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Jan 21, 2016
 |  BC Innovations  |  Targets & Mechanisms

Snipping vs. skipping for DMD

Why CRISPR might be better than exon skipping for DMD

As if to preempt the regulatory setbacks in Duchenne muscular dystrophy (DMD) that last week disappointed the field, a trio of preclinical studies emerged two weeks earlier showing that cutting out DMD mutations with gene editing might offer a viable alternative to the exon-skipping strategies that have dominated the pipeline. Now, the question is whether there's reason to believe the mouse studies will translate any better to the clinic.

The studies, published Dec. 31 in Science, provide in vivoproof of concept for the first time that CRISPR-Cas9 used postnatally can have a disease-modifying effect. Despite the hype around its therapeutic promise, the technology has so far proved itself primarily in research applications, for example, in modifying cells for in vitroscreening or creating animal models of disease.

Because CRISPR allows precise removal of segments or base pairs of DNA, it lends itself well to genetic diseases such as DMD, an X-linked genetic disorder caused by thousands of different mutations in the dystrophin gene.

The most common mutations occur in exon 51 and encode premature stop codons that halt normal transcription and result in truncated, non-functional dystrophin - a protein needed for contraction and relaxation of skeletal and cardiac muscle. The lack of dystrophin leads to a progressive decline in muscle function and premature death.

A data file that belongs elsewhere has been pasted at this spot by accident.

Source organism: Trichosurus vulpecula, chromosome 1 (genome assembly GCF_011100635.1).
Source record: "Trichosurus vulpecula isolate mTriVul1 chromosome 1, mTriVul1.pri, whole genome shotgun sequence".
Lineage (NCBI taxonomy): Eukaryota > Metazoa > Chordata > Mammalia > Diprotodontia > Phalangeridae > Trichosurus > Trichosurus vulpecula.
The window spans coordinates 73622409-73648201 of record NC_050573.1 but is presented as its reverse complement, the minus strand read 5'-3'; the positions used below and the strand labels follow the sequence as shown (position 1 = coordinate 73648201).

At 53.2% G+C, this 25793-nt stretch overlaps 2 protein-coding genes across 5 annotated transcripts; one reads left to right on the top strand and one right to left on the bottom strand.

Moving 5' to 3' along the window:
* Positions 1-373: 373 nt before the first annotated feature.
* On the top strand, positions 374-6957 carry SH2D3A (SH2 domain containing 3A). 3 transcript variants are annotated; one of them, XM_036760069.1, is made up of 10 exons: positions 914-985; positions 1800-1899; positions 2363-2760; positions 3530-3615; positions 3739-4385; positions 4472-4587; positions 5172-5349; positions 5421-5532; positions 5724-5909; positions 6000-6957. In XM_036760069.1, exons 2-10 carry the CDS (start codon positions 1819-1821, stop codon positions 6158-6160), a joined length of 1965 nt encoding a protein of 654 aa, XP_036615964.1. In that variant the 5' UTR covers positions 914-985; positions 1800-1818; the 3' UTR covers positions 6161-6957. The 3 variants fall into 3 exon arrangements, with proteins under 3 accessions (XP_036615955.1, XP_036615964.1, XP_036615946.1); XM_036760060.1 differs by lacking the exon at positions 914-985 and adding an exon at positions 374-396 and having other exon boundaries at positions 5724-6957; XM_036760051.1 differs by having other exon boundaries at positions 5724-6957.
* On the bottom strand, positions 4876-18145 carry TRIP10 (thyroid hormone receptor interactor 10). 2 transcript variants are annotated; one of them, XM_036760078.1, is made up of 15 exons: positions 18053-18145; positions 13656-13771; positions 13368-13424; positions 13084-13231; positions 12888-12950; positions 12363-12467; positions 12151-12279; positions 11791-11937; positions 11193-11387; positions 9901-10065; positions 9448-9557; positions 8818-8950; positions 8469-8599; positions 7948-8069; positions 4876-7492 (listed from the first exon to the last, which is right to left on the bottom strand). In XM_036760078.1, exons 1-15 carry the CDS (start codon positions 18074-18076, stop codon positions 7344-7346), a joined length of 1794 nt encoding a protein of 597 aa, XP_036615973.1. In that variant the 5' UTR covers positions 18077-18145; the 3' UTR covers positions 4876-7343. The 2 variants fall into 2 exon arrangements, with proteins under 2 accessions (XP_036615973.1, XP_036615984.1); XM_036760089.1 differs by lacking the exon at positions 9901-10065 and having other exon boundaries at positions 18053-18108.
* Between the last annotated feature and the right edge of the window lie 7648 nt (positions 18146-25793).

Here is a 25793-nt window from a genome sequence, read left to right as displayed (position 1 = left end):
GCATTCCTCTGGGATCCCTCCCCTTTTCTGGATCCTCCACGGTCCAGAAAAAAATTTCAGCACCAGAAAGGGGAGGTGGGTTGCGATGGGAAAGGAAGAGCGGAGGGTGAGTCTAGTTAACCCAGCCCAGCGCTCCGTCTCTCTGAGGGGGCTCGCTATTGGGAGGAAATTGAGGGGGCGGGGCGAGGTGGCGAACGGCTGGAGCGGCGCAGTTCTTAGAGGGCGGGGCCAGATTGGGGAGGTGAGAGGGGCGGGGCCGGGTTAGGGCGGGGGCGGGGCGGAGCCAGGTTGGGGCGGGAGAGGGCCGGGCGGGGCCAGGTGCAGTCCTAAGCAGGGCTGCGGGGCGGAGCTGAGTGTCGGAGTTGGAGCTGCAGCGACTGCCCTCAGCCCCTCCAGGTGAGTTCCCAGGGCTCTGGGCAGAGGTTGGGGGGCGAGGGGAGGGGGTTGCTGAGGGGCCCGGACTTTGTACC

Eric Olson, professor of stem cell research and chair of research on cardiac birth defects at the University of Texas Southwestern Medical Center and principal investigator on one of the studies, told BioCentury that dystrophin needs its N- and C- terminal domains, but many of the regions in between can be cut out without compromising its function.

Whereas gene editing would cut out the relevant region of the DNA, exon skipping uses antisense oligonucleotides to mask exons containing mutations, causing them to be left out during transcription. In both cases, the result is mRNA transcripts encoding the remaining segments of the gene that produce a truncated but functional form of dystrophin.

Similar to exon skipping, small molecules that promote read-through of premature stop codons during translation also produce functional dystrophin.

Two exon-skipping compounds and one small molecule are in the regulatory stages of development in the U.S. and one has been approved in Europe, but the recent announcements reflect doubt about their efficacy.

Last Thursday, FDA issued a complete response letter to BioMarin Pharmaceutical Inc. for Kyndrisa drisapersen, an antisense oligonucleotide that skips exon 51, because "substantial evidence of effectiveness" was not met. On Friday, FDA reviewers raised questions about the efficacy of eteplirsen, a phosphorodiamidate morpholino oligomer (PMO) that skips exon 51 from Sarepta Therapeutics Inc., in briefing documents released ahead of a meeting to discuss the compound's NDA.

PTC Therapeutics Inc. has also filed an NDA for Translarna ataluren, a small molecule that promotes read-through of exon 51 mutations. The molecule is already approved in the EU for DMD.

While exon skipping and gene editing share some challenges - such as making sure the therapy reaches enough cells - Amy Wagers, principal investigator on one of the Science papers, says other problems intrinsic to exon skipping are...

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